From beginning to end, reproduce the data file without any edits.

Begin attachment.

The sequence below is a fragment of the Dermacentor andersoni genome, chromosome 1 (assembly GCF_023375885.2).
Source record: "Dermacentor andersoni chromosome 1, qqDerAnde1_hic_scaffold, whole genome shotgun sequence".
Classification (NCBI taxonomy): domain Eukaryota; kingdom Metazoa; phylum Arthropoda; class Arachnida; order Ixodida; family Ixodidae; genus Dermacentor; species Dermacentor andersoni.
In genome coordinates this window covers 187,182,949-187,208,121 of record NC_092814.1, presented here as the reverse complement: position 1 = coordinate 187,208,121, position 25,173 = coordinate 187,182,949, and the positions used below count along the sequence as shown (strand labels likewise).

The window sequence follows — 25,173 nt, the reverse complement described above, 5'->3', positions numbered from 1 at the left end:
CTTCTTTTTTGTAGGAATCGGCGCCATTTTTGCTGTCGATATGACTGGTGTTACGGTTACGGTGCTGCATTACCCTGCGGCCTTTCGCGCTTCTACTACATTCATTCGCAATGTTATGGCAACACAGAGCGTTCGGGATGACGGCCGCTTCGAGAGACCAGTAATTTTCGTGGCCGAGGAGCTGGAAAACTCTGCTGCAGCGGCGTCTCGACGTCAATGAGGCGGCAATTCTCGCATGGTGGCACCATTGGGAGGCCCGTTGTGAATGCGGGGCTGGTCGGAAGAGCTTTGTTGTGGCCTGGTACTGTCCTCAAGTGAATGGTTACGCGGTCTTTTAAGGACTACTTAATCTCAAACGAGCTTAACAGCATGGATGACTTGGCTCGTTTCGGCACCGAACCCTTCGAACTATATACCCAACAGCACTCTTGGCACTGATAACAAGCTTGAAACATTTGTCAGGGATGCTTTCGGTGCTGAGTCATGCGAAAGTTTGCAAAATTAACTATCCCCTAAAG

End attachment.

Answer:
The sequence below is a fragment of the Dermacentor andersoni genome, chromosome 1 (assembly GCF_023375885.2).
Source record: "Dermacentor andersoni chromosome 1, qqDerAnde1_hic_scaffold, whole genome shotgun sequence".
Classification (NCBI taxonomy): domain Eukaryota; kingdom Metazoa; phylum Arthropoda; class Arachnida; order Ixodida; family Ixodidae; genus Dermacentor; species Dermacentor andersoni.
In genome coordinates this window covers 187,182,949-187,208,121 of record NC_092814.1, presented here as the reverse complement: position 1 = coordinate 187,208,121, position 25,173 = coordinate 187,182,949, and the positions used below count along the sequence as shown (strand labels likewise).

The window sequence follows — 25,173 nt, the reverse complement described above, 5'->3', positions numbered from 1 at the left end:
CTTCTTTTTTGTAGGAATCGGCGCCATTTTTGCTGTCGATATGACTGGTGTTACGGTTACGGTGCTGCATTACCCTGCGGCCTTTCGCGCTTCTACTACATTCATTCGCAATGTTATGGCAACACAGAGCGTTCGGGATGACGGCCGCTTCGAGAGACCAGTAATTTTCGTGGCCGAGGAGCTGGAAAACTCTGCTGCAGCGGCGTCTCGACGTCAATGAGGCGGCAATTCTCGCATGGTGGCACCATTGGGAGGCCCGTTGTGAATGCGGGGCTGGTCGGAAGAGCTTTGTTGTGGCCTGGTACTGTCCTCAAGTGAATGGTTACGCGGTCTTTTAAGGACTACTTAATCTCAAACGAGCTTAACAGCATGGATGACTTGGCTCGTTTCGGCACCGAACCCTTCGAACTATATACCCAACAGCACTCTTGGCACTGATAACAAGCTTGAAACATTTGTCAGGGATGCTTTCGGTGCTGAGTCATGCGAAAGTTTGCAAAATTAACTATCCCCTAAAG